An odd pairing: Mozart’s Concerto for Two Pianos in E Flat Major (K365) and Shostakovich’s Seventh Symphony No 7 in C Major nicknamed the ‘Leningrad’. Any putative link between these two works would be tortuous in the extreme so let’s just treat it as a concert of two halves.
The Mozart piece is not one of great depth and the fact that Katia and Mariella Labèque were playing from the book gives a fair indication of how often it gets an outing. The playing was fluent and spirited enough, with some delicacy in the Andante , but ultimately no silk purse could wrought from this pig’s ear. Only with the brief encore, a dazzling account of the last movement of Philip Glass’s Four Movements for Two Pianos did we get to experience the dynamism these two can generate.
After the interval the stage filled with ranks of horns and trombones, two harps and a multitude of string players as a mammoth orchestra assembled. Shostakovich wrote the first three movements of the symphony in less than six months whilst posted to the city. After he was reposted, there was extraordinary performance of this symphony in Leningrad during the siege when with only fourteen members of the Radio Orchestra still alive, every available musician from the city’s dwindling population and the army was pressed into service. Watching the huge musical forces assembling in the Albert Hall one could hardly imagine how this heroic performance was achieved. A fictionalised account of this, The Conductor by Sarah Quigley is well worth reading.
Stalin’s reign of terror in the nineteen thirties was so all pervasive and indiscriminate that every citizen, man woman or child, were in constant dread of arrest and almost certain death. Conservative estimates of the number of deaths of soviet citizens for which Stalin was responsible are between seven and eight millions. One story has it that a nine year old girl who was heard humming a western pop song was arrested and never seen again. Such was the terror, there was almost a sense of relief when the Nazis invaded in 1941. But it wasn’t long before the beleaguered population understood that their fate lay in the hands of either one fascist dictator or another.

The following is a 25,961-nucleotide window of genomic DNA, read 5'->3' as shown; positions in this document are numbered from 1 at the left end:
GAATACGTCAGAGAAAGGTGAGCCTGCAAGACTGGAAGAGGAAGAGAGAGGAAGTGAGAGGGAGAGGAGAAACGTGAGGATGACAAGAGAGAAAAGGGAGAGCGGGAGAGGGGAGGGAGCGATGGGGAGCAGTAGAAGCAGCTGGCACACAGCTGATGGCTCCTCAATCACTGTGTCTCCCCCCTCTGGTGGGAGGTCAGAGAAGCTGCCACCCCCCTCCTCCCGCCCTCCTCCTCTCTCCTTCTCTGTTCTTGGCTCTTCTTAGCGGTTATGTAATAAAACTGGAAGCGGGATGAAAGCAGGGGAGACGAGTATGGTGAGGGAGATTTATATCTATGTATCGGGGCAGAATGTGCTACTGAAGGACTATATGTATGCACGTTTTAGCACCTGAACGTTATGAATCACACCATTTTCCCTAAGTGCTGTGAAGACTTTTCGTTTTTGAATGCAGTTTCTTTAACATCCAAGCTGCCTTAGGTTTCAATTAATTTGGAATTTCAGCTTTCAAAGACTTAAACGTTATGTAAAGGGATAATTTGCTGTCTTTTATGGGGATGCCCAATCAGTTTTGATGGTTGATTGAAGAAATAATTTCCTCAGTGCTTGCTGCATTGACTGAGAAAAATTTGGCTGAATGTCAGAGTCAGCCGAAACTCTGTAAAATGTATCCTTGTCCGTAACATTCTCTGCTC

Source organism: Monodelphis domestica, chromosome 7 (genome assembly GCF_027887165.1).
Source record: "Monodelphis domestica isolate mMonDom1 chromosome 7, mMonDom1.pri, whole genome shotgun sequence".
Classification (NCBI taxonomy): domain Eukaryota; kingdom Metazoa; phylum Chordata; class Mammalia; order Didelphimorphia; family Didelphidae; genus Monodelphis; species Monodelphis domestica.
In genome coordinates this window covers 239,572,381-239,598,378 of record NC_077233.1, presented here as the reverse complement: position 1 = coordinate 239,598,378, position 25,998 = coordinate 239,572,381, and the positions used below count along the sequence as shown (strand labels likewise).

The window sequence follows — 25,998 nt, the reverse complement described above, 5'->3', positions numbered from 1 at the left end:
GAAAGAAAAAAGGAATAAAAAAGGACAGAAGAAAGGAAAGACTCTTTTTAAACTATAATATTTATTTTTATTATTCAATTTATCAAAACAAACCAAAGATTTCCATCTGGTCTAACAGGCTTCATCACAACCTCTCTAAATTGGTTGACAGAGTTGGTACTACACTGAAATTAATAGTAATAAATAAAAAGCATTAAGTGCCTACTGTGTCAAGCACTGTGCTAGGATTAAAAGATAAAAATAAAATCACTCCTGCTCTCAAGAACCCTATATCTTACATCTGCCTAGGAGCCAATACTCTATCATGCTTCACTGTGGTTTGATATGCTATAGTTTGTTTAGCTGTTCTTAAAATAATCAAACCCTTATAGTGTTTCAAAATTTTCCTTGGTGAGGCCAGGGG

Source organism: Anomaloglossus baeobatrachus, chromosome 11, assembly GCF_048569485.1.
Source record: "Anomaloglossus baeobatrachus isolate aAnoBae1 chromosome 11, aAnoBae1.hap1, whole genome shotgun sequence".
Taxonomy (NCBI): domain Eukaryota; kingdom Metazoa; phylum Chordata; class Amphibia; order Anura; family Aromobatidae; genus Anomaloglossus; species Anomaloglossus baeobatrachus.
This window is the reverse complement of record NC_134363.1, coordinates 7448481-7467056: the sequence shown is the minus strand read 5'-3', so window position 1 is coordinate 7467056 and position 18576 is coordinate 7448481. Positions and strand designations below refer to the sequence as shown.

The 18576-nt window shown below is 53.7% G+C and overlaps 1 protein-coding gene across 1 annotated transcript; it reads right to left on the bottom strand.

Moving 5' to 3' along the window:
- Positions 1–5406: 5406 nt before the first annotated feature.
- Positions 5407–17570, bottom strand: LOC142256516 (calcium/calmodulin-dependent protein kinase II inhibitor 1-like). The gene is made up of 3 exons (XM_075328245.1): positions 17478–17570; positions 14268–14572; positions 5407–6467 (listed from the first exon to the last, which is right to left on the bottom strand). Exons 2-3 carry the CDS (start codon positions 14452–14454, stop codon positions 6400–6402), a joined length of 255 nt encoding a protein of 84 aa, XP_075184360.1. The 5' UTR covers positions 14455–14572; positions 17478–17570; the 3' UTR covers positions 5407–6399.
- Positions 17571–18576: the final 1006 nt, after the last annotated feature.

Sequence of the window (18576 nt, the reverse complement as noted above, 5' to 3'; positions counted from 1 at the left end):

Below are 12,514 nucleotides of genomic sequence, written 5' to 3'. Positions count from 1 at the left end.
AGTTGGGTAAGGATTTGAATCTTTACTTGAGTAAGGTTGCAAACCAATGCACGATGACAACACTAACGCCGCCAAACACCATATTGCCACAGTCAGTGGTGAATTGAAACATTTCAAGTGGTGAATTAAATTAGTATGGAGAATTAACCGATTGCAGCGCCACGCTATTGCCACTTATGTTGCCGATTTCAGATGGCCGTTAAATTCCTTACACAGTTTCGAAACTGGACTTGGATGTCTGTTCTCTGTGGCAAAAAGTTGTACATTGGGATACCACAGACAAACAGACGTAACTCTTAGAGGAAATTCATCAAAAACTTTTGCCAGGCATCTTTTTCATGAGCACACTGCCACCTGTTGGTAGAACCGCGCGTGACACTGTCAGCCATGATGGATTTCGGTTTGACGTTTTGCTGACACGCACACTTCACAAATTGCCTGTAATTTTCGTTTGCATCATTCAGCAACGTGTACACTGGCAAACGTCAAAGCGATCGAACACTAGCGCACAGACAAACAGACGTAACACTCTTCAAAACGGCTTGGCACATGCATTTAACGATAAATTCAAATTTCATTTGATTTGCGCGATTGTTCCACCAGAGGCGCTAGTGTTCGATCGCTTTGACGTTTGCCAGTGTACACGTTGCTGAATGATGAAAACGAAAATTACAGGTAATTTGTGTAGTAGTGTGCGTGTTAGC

It was against this background that the Symphony was written. Shostakovich was very clear that this was not a symphony about the siege so much as a threnody for the years of unrelenting misery suffered by the Russian people. And he was able to slip this past Stalin’s censors because they were convinced it was about the Nazi threat. So this is, for the most part a dour and visceral work which speaks of war, and suffering but also shot through with nostalgic memories of a more peaceful times.
Conductor Semyon Bychkov, though a Russian of the post war generation, has a close connection to the events which formed the context of the ‘Leningrad’, not least his own musical training in the Soviet Union during the Cold War era. It was clear in this performance that he has earned a huge amount of respect from the BBC Symphony with whom he holds the Günter Wand Conducting Chair. It is a wonderful thing to witness a great orchestra relish the chance to get their teeth into a substantial and demanding work which does not appear often in the repertoire. There is a fifteen minute section in the first movement which, like Ravel’s Bolero is constructed of a theme underpinned by a hypnotically repeated side drum pattern which is repeated over and over gradually gaining in dynamic and texture. But Bolero it most assuredly is not. This is music that drills into your mind and takes you right to the searing heat of battle. It must some of the most chilling and terrifying music ever penned. And in the hands of Bychkov and the BBC Symphony it was truly mind-blowing.